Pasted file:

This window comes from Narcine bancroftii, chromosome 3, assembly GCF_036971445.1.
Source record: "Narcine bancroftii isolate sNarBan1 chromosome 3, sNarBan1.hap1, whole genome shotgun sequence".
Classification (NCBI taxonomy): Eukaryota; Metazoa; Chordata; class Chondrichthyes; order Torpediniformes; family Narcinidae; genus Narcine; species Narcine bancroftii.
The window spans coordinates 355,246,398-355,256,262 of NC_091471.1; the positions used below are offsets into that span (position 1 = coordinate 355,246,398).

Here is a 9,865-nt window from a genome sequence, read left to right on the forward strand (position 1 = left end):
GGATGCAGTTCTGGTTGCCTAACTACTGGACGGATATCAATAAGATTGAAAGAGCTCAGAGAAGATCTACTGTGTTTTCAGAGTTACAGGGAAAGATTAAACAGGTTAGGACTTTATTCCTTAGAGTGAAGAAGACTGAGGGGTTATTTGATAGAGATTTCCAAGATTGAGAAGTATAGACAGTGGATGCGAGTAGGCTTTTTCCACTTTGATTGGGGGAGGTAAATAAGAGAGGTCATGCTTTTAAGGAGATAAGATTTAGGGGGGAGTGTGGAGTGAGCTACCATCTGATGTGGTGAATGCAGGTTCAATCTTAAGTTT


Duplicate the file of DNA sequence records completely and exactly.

This window comes from Narcine bancroftii, chromosome 3, assembly GCF_036971445.1.
Source record: "Narcine bancroftii isolate sNarBan1 chromosome 3, sNarBan1.hap1, whole genome shotgun sequence".
Classification (NCBI taxonomy): Eukaryota; Metazoa; Chordata; class Chondrichthyes; order Torpediniformes; family Narcinidae; genus Narcine; species Narcine bancroftii.
The window spans coordinates 355,246,398-355,256,262 of NC_091471.1; the positions used below are offsets into that span (position 1 = coordinate 355,246,398).

Here is a 9,865-nt window from a genome sequence, read left to right on the forward strand (position 1 = left end):
GGATGCAGTTCTGGTTGCCTAACTACTGGACGGATATCAATAAGATTGAAAGAGCTCAGAGAAGATCTACTGTGTTTTCAGAGTTACAGGGAAAGATTAAACAGGTTAGGACTTTATTCCTTAGAGTGAAGAAGACTGAGGGGTTATTTGATAGAGATTTCCAAGATTGAGAAGTATAGACAGTGGATGCGAGTAGGCTTTTTCCACTTTGATTGGGGGAGGTAAATAAGAGAGGTCATGCTTTTAAGGAGATAAGATTTAGGGGGGAGTGTGGAGTGAGCTACCATCTGATGTGGTGAATGCAGGTTCAATCTTAAGTTT